IBM’s board of directors have announced that Virginia M. Rometty will be taking over as CEO of the company in 2012, succeeding current chief Samuel Palmisano. Palmisano will stay on as chairman of the board, but at the end of the year will hand over the reins to Rometty who will become one of a few, but growing number of female chief executives (alongside Meg Whitman) in the tech industry. During her roughly decade long tenure with the company she has spearheaded the push into the services industry and in 2009 became senior vice president of sales, marketing and strategy, leading the charge into markets like China and India. The 54-year-old Rometty will look to continue Palmisano’s success, which has seen IBM become the second most valuable tech company in the world, just ahead of Microsoft and right behind Apple. Check out the full PR after the break.
Continue reading IBM announces Virginia Rometty as new CEO
IBM announces Virginia Rometty as new CEO originally appeared on Engadget on Tue, 25 Oct 2011 17:18:00 EDT. Please see our terms for use of feeds.
We’re back! AsiaD‘s concluding today, but we’ve got a couple of big hitters left on the schedule. Kicking things off this morning — yeah, it’s morning, we’re in the future — is Sony’s Executive Deputy President, Kazuo Hirai, and we’re guessing he’ll be shooting it straight regarding the PS Vita, those nasty “outages” and whatever else he feels like keeping us abreast on. Join us after the break for the blow-by-blow!
Continue reading Sony’s Kazuo Hirai: liveblog from AsiaD!
Sony’s Kazuo Hirai: liveblog from AsiaD! originally appeared on Engadget on Thu, 20 Oct 2011 20:06:00 EDT. Please see our terms for use of feeds.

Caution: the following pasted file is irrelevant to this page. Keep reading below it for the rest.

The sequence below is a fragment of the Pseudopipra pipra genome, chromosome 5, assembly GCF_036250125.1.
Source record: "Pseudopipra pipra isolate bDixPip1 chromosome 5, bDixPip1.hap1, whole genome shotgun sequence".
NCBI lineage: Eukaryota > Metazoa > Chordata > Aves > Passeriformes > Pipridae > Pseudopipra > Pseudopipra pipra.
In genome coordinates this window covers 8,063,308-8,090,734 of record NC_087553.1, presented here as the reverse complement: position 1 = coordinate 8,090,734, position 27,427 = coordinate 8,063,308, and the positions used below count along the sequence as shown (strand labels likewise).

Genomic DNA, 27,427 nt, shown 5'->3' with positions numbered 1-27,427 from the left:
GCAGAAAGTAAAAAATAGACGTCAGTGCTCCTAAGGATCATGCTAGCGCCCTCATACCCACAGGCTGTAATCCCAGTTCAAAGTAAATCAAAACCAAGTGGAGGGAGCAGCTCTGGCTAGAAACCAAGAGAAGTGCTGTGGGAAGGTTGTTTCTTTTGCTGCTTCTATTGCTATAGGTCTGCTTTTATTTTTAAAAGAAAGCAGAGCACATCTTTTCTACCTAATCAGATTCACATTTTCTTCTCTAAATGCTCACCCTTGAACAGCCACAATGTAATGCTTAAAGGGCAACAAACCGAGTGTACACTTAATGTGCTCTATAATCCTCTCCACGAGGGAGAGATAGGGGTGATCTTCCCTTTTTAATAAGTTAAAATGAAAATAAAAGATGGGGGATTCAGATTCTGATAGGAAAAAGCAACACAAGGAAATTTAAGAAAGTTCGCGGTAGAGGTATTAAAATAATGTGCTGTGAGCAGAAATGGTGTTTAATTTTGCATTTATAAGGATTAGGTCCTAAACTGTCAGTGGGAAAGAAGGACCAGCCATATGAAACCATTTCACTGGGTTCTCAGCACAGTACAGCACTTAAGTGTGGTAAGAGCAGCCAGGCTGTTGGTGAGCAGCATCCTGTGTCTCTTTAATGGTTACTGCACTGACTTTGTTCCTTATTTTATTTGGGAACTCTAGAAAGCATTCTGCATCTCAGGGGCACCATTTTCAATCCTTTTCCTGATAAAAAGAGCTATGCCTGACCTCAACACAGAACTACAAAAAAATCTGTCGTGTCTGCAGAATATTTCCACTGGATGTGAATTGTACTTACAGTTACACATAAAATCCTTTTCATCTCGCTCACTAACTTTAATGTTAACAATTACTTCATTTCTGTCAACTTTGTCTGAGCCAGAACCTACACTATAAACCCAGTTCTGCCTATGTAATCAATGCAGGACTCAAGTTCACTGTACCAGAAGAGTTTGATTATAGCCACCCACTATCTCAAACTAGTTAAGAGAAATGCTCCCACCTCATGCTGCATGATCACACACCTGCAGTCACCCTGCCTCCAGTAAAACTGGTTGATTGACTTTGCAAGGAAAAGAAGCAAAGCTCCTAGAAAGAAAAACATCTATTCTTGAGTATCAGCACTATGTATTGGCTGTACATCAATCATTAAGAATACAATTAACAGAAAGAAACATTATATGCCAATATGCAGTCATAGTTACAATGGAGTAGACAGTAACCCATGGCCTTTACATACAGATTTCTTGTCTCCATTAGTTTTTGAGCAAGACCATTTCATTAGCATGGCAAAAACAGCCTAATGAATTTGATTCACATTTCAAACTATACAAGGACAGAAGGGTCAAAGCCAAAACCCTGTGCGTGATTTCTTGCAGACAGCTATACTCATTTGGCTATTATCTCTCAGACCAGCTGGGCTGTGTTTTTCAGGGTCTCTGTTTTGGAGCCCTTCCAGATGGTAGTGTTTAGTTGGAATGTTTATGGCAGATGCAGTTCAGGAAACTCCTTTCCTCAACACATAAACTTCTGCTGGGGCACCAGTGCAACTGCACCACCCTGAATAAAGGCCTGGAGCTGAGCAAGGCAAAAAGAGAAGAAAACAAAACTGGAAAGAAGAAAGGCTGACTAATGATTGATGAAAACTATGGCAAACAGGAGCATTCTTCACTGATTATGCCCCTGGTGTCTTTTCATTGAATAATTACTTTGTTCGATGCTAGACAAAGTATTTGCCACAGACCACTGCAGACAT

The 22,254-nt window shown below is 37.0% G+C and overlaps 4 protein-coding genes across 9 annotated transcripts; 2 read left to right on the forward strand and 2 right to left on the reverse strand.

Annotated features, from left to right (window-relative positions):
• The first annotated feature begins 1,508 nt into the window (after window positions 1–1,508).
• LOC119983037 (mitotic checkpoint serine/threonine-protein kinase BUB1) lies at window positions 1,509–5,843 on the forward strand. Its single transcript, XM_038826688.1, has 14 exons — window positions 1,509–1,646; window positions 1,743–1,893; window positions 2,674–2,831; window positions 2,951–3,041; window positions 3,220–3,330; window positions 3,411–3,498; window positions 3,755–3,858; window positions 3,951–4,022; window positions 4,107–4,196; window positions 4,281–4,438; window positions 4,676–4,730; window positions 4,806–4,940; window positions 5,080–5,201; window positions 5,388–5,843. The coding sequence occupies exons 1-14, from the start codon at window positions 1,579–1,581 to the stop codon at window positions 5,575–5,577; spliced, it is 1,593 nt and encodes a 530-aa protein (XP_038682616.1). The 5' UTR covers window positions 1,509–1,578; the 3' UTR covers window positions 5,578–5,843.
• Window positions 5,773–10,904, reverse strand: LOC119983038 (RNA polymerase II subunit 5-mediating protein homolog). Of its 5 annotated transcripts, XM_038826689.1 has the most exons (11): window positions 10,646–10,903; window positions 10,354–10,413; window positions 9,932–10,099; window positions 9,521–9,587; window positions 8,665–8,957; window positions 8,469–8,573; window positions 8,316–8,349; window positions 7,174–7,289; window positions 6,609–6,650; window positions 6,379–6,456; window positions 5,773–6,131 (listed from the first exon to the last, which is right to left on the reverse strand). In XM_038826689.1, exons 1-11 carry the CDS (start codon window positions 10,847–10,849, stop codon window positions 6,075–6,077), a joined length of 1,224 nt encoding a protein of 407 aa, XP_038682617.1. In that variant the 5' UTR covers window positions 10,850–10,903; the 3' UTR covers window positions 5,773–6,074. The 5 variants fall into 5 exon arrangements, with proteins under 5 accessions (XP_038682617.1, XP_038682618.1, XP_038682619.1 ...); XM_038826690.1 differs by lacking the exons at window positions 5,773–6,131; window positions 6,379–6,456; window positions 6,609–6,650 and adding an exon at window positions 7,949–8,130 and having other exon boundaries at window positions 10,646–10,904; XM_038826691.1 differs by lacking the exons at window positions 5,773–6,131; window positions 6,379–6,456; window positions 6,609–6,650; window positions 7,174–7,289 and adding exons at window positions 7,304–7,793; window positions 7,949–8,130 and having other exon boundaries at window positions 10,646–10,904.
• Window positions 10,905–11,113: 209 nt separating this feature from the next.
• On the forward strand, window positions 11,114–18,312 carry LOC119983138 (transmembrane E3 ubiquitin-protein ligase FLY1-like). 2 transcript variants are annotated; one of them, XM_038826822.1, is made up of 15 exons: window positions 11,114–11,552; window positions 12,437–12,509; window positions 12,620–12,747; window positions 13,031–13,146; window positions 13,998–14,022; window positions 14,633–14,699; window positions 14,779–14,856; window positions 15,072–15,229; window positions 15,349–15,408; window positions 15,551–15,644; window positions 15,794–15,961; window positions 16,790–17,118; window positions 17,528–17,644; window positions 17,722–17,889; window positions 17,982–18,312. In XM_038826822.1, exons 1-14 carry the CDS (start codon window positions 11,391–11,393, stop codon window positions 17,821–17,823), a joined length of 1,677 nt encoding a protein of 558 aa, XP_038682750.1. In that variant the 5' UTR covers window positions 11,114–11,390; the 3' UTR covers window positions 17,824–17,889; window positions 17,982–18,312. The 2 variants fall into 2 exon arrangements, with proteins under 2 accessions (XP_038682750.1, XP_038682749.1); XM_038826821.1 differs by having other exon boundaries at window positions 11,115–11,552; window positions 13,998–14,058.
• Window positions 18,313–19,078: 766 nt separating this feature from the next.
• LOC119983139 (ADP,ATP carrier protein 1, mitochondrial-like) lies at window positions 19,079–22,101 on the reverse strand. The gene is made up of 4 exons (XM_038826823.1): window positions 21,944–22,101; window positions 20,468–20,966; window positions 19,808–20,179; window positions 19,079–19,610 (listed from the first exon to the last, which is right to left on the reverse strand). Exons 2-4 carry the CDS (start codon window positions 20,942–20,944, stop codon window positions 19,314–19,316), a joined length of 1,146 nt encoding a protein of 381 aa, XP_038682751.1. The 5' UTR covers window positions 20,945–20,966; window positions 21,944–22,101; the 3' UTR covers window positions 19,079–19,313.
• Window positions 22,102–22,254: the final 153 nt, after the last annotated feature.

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Let there be no question: ours would be a very different industry, were it not for Steve Jobs. Few, if any individuals have had so profound an effect on their given spaces; a unprecedented track record that began in 1976 with the co-founding of Apple. In earliest incarnation, the company would prove the driving force of the personal computer explosion of the early ’80s, beginning with the Apple II — one of the industry’s first hugely popular microcomputers. The Macintosh shook things up yet again, a launch celebrated by the debut of the “1984″ ad during that year’s Superbowl. That line helped break both the graphical user interface and the mouse to a massive audience.
Soon after, Jobs would resign, going on to form NeXT. The company never managed sales figures anywhere near the previous endeavor, but its products would prove highly influential, forming, among other things, the basis of Apple’s paradigm-shifting OS X operating system. While Steve Jobs was focused on NeXT and The Graphic Group — the company that would later morph into the far more familiar Pixar — Apple suffered a series of defeats.
Continue reading Steve Jobs’s Apple: a timeline
Steve Jobs’s Apple: a timeline originally appeared on Engadget on Wed, 24 Aug 2011 20:13:00 EDT. Please see our terms for use of feeds.
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Bad news, child pornographers: you’re now being hunted by a supercomputer. Over the course of the next year, one million processing hours on Jaguar, Oak Ridge Labs’ 1.8 petaflop supercomputer, will be dedicated to ferreting out child porn’s loathsome producers.
Overwhelmed with the prospect of ferreting out child pornographers on a big, sick internet with manpower, Grier Weeks, the executive director of the National Association to Protect Children, appealed to the computer scientists at Oak Ridge, a national computing laboratory outside of Knoxville, Tennessee. They quickly agreed to lend the help of Jaguar, one of the fastest supercomputers in the world.
Robert Patton, the lead investigator at Oak Ridge, has developed a series of algorithms that evaluate P2P traffic, flag child porn searches, and watch how various IP addresses respond to the queries. With time, the investigators hope, they’ll be able to determine where exactly the illicit material is coming from. I’d imagine that even the most deranged criminals will understand that hiding from a supercomputer is probably an exercise in futility. New Scientist
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Hunting Child Pornographers With a 1.8 Petaflop Supercomputer Crime